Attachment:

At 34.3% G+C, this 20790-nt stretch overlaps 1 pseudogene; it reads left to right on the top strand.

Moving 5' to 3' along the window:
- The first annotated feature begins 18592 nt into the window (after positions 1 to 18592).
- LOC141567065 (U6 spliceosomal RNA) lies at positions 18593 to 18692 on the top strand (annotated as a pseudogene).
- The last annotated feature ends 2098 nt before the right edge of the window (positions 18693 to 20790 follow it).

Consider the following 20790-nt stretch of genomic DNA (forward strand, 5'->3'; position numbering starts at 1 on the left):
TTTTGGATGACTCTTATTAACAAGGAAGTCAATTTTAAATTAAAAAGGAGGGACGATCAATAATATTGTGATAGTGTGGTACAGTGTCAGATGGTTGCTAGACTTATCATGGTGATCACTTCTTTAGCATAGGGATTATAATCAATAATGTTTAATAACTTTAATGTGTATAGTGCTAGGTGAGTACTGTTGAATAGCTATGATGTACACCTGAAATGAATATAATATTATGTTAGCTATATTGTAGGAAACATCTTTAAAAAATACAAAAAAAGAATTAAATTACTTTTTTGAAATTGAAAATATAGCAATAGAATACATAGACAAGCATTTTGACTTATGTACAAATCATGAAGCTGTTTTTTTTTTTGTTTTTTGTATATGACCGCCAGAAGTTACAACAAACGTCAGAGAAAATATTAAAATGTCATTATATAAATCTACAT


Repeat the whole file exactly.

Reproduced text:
At 34.3% G+C, this 20790-nt stretch overlaps 1 pseudogene; it reads left to right on the top strand.

Moving 5' to 3' along the window:
- The first annotated feature begins 18592 nt into the window (after positions 1 to 18592).
- LOC141567065 (U6 spliceosomal RNA) lies at positions 18593 to 18692 on the top strand (annotated as a pseudogene).
- The last annotated feature ends 2098 nt before the right edge of the window (positions 18693 to 20790 follow it).

Consider the following 20790-nt stretch of genomic DNA (forward strand, 5'->3'; position numbering starts at 1 on the left):
TTTTGGATGACTCTTATTAACAAGGAAGTCAATTTTAAATTAAAAAGGAGGGACGATCAATAATATTGTGATAGTGTGGTACAGTGTCAGATGGTTGCTAGACTTATCATGGTGATCACTTCTTTAGCATAGGGATTATAATCAATAATGTTTAATAACTTTAATGTGTATAGTGCTAGGTGAGTACTGTTGAATAGCTATGATGTACACCTGAAATGAATATAATATTATGTTAGCTATATTGTAGGAAACATCTTTAAAAAATACAAAAAAAGAATTAAATTACTTTTTTGAAATTGAAAATATAGCAATAGAATACATAGACAAGCATTTTGACTTATGTACAAATCATGAAGCTGTTTTTTTTTTTGTTTTTTGTATATGACCGCCAGAAGTTACAACAAACGTCAGAGAAAATATTAAAATGTCATTATATAAATCTACAT